As the first anniversary of the Boston Marathon bombings approached, a group of 40 MIT students, faculty, alumni, and staff honored the memory of Sean Collier, the MIT police officer killed in the aftermath, in a way he might have appreciated—by taking on a challenge. They banded together as the MIT Strong team to run this year’s Boston Marathon and raise money for the Sean A. Collier Memorial Fund. Some were elite runners; others had never run more than a mile. But all were determined to respond to the senseless tragedies of last April by doing something positive. So they slogged through one of the snowiest Cambridge winters in memory to train.
On April 18, three days before the marathon, the team joined some 1,500 members of the MIT community and the Collier family on the corner of Vassar and Main streets, near the spot where the vibrant young officer was shot. “Sean’s life was lost, but his spirit remains and has been amplified a hundredfold,” said graduate student Sara Ferry in one of many moving tributes. “This community has been strengthened by countless new bonds of friendship and support.” Plans for a permanent memorial—a granite structure symbolizing an open hand—were also unveiled at the ceremony.
That afternoon, MIT held a rally for the MIT Strong runners, who included a sophomore and a submarine commander as well as alumni from classes as far back as 1960. “They were undaunted by the cold, the ice, the slush and snow, and the uncleared sidewalks,” said chancellor Cynthia Barnhart. “They ran on, knowing that much greater sacrifices had been made and … so that we can show the world that we are still strong, we are a team, and we will keep doing the things that define us as a community.”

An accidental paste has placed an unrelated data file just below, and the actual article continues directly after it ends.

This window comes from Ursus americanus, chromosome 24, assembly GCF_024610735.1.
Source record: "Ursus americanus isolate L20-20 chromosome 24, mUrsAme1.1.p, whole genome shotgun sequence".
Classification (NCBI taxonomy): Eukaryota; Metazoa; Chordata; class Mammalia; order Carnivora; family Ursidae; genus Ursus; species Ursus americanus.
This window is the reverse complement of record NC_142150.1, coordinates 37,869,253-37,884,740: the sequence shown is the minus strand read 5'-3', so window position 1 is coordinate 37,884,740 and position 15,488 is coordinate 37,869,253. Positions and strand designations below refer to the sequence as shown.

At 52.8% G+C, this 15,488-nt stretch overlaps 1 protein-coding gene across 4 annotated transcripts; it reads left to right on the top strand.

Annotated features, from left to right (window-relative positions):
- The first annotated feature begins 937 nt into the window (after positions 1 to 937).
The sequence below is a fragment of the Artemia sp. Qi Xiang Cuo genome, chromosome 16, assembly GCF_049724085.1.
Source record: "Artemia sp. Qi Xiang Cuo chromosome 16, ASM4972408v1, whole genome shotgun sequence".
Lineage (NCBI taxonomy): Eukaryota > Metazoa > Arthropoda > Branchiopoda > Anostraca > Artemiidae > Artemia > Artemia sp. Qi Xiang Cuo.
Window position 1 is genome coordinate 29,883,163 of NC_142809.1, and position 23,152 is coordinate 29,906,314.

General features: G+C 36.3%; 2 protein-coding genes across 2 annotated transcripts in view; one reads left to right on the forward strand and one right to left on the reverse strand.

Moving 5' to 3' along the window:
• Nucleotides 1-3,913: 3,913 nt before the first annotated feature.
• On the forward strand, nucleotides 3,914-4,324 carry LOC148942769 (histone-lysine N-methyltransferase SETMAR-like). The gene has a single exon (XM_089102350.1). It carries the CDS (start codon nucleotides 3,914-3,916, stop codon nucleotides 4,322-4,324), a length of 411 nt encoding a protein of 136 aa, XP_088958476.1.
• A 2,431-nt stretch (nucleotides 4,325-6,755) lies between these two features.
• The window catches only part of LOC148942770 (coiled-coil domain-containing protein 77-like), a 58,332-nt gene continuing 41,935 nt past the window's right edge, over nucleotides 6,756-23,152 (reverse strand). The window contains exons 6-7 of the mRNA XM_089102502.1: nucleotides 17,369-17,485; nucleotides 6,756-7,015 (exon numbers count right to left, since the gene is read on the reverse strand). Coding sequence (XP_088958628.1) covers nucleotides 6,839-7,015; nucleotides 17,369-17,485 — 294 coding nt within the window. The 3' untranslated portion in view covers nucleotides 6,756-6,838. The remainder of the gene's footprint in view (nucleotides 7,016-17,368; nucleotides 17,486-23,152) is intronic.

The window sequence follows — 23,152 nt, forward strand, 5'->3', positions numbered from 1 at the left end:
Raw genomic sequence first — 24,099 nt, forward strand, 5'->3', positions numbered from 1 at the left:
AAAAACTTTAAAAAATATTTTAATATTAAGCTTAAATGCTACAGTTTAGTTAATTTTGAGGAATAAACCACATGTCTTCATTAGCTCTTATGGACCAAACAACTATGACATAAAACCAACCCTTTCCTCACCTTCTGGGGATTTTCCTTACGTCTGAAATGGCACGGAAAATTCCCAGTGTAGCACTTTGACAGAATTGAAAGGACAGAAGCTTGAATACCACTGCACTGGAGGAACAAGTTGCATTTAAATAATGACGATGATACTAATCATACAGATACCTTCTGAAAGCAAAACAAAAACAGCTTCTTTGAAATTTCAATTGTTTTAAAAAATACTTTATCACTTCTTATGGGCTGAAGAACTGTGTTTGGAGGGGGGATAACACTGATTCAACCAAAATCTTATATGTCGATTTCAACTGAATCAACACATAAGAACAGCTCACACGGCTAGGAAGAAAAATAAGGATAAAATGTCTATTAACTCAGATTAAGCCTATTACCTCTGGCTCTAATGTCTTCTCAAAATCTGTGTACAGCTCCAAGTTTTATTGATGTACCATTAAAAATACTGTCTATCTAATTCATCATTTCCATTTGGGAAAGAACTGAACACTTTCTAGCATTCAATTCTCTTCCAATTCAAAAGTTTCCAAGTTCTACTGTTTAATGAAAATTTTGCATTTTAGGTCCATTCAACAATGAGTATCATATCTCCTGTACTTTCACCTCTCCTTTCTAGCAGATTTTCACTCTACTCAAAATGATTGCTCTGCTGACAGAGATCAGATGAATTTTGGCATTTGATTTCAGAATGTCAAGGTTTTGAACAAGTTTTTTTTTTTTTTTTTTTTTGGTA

On race day, 39 MIT runners departed from Hopkinton and were greeted by chants of “MIT Strong” at seven MIT cheering stations along the route. All 39 finished the marathon, whether it took them less than three hours or more than six. And together they raised $206,689 for the Collier Fund, which will support the Collier campus memorial and scholarships to MIT and the Lowell Police Academy.
The runners’ shirts—and the signs carried by those who cheered them on—summed it up: MIT Strong. Mens. Manus. Fortis.
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